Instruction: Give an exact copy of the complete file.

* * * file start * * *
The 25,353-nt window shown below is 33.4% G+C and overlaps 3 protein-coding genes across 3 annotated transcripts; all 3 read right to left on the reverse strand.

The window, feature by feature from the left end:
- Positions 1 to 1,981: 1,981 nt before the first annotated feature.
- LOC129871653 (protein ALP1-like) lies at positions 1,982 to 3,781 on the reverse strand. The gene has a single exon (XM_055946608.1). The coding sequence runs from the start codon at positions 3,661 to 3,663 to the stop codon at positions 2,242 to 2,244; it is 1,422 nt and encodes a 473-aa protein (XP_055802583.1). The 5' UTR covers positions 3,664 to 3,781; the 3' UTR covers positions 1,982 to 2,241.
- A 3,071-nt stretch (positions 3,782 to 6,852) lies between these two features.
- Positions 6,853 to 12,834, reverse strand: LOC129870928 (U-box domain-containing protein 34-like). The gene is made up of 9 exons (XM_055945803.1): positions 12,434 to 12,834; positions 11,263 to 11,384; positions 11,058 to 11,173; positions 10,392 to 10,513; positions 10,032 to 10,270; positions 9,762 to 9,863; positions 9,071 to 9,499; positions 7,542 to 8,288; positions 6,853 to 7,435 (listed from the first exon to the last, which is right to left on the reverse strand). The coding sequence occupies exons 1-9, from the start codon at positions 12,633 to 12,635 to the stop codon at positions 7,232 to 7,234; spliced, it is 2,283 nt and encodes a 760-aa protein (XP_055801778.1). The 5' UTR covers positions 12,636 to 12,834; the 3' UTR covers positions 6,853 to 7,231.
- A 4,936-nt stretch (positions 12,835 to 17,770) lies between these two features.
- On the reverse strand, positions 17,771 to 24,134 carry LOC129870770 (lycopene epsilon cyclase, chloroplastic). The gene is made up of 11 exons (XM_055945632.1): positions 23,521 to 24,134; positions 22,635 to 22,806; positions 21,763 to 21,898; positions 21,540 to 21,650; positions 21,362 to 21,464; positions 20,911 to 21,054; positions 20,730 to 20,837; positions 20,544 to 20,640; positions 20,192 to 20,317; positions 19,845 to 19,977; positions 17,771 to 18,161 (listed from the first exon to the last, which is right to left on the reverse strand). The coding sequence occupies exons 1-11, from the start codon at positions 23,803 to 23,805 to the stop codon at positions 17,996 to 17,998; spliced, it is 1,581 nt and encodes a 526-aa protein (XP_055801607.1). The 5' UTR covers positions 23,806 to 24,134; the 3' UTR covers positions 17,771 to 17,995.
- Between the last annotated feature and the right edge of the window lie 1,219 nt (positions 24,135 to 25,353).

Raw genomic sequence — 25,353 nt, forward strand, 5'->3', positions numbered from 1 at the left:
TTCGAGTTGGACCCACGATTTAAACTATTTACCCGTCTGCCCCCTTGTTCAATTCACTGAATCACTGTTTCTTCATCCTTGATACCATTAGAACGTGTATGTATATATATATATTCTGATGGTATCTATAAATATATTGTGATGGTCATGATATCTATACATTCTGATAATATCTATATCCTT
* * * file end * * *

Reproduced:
The 25,353-nt window shown below is 33.4% G+C and overlaps 3 protein-coding genes across 3 annotated transcripts; all 3 read right to left on the reverse strand.

The window, feature by feature from the left end:
- Positions 1 to 1,981: 1,981 nt before the first annotated feature.
- LOC129871653 (protein ALP1-like) lies at positions 1,982 to 3,781 on the reverse strand. The gene has a single exon (XM_055946608.1). The coding sequence runs from the start codon at positions 3,661 to 3,663 to the stop codon at positions 2,242 to 2,244; it is 1,422 nt and encodes a 473-aa protein (XP_055802583.1). The 5' UTR covers positions 3,664 to 3,781; the 3' UTR covers positions 1,982 to 2,241.
- A 3,071-nt stretch (positions 3,782 to 6,852) lies between these two features.
- Positions 6,853 to 12,834, reverse strand: LOC129870928 (U-box domain-containing protein 34-like). The gene is made up of 9 exons (XM_055945803.1): positions 12,434 to 12,834; positions 11,263 to 11,384; positions 11,058 to 11,173; positions 10,392 to 10,513; positions 10,032 to 10,270; positions 9,762 to 9,863; positions 9,071 to 9,499; positions 7,542 to 8,288; positions 6,853 to 7,435 (listed from the first exon to the last, which is right to left on the reverse strand). The coding sequence occupies exons 1-9, from the start codon at positions 12,633 to 12,635 to the stop codon at positions 7,232 to 7,234; spliced, it is 2,283 nt and encodes a 760-aa protein (XP_055801778.1). The 5' UTR covers positions 12,636 to 12,834; the 3' UTR covers positions 6,853 to 7,231.
- A 4,936-nt stretch (positions 12,835 to 17,770) lies between these two features.
- On the reverse strand, positions 17,771 to 24,134 carry LOC129870770 (lycopene epsilon cyclase, chloroplastic). The gene is made up of 11 exons (XM_055945632.1): positions 23,521 to 24,134; positions 22,635 to 22,806; positions 21,763 to 21,898; positions 21,540 to 21,650; positions 21,362 to 21,464; positions 20,911 to 21,054; positions 20,730 to 20,837; positions 20,544 to 20,640; positions 20,192 to 20,317; positions 19,845 to 19,977; positions 17,771 to 18,161 (listed from the first exon to the last, which is right to left on the reverse strand). The coding sequence occupies exons 1-11, from the start codon at positions 23,803 to 23,805 to the stop codon at positions 17,996 to 17,998; spliced, it is 1,581 nt and encodes a 526-aa protein (XP_055801607.1). The 5' UTR covers positions 23,806 to 24,134; the 3' UTR covers positions 17,771 to 17,995.
- Between the last annotated feature and the right edge of the window lie 1,219 nt (positions 24,135 to 25,353).

Raw genomic sequence — 25,353 nt, forward strand, 5'->3', positions numbered from 1 at the left:
TTCGAGTTGGACCCACGATTTAAACTATTTACCCGTCTGCCCCCTTGTTCAATTCACTGAATCACTGTTTCTTCATCCTTGATACCATTAGAACGTGTATGTATATATATATATTCTGATGGTATCTATAAATATATTGTGATGGTCATGATATCTATACATTCTGATAATATCTATATCCTT